IOSH calls for people-focused work culture as mental health crisis revealed

Nearly two million workers in Great Britain reported suffering ill-health as a result of their work in 2022/23, with around half these cases due to stress, depression or anxiety.

In publishing its annual statistics on work-related ill health and workplace injuries, this week, the Health and Safety Executive (HSE) reported that of the 1.8 million workers suffering from work-related ill health, 875,000 said they had suffered stress, depression or anxiety because of their work.

While this represents a slight fall from the previous year’s level of 914,000, the current rate is still higher than pre-pandemic levels. An estimated 35.2 million working days were lost in 2022/23 due to self-reported work-related ill health or injury.

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Corey Edwards, IOSH Senior Policy and Public Affairs Manager, said: “IOSH continues to advocate a prevention-first approach, encouraging employers to prioritise a people-focused work culture that proactively adopts psychosocial risk management strategies.

“Every £1 invested by employers in mental health yields a £5 return, with increased productivity, reduced staff turnover and a prevention of absenteeism and presenteeism. Investment in occupational safety and health must therefore not be misperceived as an unnecessary cost.

“Whilst the Chancellor announced in his Autumn statement a drive to return people with long-term illnesses back to work – with more than a quarter of working-age Britons currently unemployed or economically inactive – equal support for keeping people in work remains imperative.”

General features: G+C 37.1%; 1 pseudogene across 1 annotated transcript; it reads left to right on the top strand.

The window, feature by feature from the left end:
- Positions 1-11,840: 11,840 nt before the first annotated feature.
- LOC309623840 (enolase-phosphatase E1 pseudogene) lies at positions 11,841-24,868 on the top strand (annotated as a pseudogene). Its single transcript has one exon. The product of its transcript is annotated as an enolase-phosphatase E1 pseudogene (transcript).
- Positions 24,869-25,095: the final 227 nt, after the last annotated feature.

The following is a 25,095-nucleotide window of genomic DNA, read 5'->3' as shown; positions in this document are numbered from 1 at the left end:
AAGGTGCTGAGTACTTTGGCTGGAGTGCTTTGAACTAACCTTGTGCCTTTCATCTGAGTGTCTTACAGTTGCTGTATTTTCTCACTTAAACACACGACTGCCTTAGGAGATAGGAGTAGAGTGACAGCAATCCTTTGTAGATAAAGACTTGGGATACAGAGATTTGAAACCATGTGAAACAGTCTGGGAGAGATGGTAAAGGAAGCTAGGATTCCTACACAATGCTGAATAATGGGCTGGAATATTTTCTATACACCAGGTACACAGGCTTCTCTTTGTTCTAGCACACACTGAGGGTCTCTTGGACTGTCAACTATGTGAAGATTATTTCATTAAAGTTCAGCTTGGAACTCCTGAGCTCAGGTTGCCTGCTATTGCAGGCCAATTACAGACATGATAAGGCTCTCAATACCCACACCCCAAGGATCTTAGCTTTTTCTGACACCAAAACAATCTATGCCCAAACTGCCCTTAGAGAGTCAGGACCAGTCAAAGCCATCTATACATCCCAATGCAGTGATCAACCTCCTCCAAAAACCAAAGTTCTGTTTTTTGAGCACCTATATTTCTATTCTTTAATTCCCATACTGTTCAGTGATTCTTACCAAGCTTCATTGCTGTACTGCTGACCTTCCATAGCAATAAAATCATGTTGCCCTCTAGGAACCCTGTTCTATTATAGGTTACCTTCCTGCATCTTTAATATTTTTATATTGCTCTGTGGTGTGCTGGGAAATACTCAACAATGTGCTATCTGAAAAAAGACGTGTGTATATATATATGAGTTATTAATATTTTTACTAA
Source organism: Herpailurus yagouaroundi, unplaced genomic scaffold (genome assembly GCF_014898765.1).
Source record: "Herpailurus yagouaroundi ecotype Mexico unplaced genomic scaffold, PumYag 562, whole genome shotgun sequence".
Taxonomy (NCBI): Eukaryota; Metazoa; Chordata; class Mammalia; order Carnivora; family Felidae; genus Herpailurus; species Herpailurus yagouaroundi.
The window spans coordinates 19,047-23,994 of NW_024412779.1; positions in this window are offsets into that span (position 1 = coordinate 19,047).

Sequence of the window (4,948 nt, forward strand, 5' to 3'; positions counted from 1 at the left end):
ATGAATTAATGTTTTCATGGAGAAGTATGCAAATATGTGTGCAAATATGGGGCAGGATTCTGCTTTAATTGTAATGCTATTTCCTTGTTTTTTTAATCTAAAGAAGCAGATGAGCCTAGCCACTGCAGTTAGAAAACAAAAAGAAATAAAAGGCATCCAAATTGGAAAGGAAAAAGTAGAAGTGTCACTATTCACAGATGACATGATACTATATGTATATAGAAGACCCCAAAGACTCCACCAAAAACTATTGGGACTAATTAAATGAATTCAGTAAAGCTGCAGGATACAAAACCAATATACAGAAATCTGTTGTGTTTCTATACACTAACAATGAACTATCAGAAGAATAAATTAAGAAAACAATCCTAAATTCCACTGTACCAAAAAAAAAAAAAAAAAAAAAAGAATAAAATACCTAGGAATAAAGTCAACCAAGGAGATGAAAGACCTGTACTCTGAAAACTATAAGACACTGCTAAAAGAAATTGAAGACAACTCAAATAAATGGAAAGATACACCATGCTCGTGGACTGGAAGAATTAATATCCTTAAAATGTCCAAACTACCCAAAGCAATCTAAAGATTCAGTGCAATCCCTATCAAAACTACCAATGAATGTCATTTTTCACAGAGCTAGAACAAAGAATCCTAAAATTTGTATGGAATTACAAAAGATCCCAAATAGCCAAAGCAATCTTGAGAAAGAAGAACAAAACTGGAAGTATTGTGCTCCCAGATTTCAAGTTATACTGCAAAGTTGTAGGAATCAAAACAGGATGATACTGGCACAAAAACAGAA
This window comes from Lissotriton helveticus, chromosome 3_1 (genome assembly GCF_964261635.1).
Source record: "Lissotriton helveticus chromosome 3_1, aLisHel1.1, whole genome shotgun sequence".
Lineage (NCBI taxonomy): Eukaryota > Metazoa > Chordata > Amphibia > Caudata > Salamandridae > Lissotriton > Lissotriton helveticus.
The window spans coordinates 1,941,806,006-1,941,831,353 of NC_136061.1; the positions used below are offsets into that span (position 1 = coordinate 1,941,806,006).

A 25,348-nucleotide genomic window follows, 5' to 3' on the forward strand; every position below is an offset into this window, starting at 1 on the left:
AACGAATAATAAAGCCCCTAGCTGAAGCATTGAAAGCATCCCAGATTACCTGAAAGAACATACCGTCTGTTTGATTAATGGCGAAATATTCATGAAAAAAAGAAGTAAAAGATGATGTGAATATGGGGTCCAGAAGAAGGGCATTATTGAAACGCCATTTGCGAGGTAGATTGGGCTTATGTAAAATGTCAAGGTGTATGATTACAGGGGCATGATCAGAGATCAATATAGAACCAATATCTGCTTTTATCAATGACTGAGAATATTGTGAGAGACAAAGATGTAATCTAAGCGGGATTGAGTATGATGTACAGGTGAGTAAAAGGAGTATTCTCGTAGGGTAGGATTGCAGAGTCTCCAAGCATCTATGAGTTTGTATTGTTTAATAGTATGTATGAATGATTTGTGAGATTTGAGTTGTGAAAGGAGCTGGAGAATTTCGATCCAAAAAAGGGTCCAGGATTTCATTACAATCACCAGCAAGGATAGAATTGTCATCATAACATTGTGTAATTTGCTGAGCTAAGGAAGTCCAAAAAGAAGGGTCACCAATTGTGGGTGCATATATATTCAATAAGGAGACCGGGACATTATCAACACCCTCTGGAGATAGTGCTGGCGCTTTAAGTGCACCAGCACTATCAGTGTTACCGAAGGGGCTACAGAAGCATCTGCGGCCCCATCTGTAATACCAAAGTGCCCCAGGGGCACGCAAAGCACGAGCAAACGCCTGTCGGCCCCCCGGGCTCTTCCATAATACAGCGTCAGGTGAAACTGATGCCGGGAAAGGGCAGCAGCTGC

Economic impact

HSE’s latest statistics also revealed the impact work-related ill health and workplace injuries are having on Britain’s economic performance.

In 2021/22, the estimated annual costs of workplace injury and new cases of work-related ill health reached £20.7 billion, representing a £1.9 billion increase compared with 2019/20.

The figures also showed that 135 workers were killed in work-related accidents in 2022/23, while 561,000 workers sustained a self-reported non-fatal injury in the workplace during the same period.

HSE chief executive Sarah Albon said: “Preventing or tackling work-related stress can provide significant benefits to employees, improving their experience of work and their overall health; and also to employers including increased productivity, decreased absenteeism and reduced staff turnover.”

According to a recent report from Deloitte, the cost of poor mental health to UK employers reached up to £45bn. This figure is made up of absence costs of around £7bn, presenteeism costs ranging from £27bn to £29bn and turnover costs of around £9bn. The World Health Organization estimates poor mental health costs the global economy US$1 trillion annually in lost productivity.

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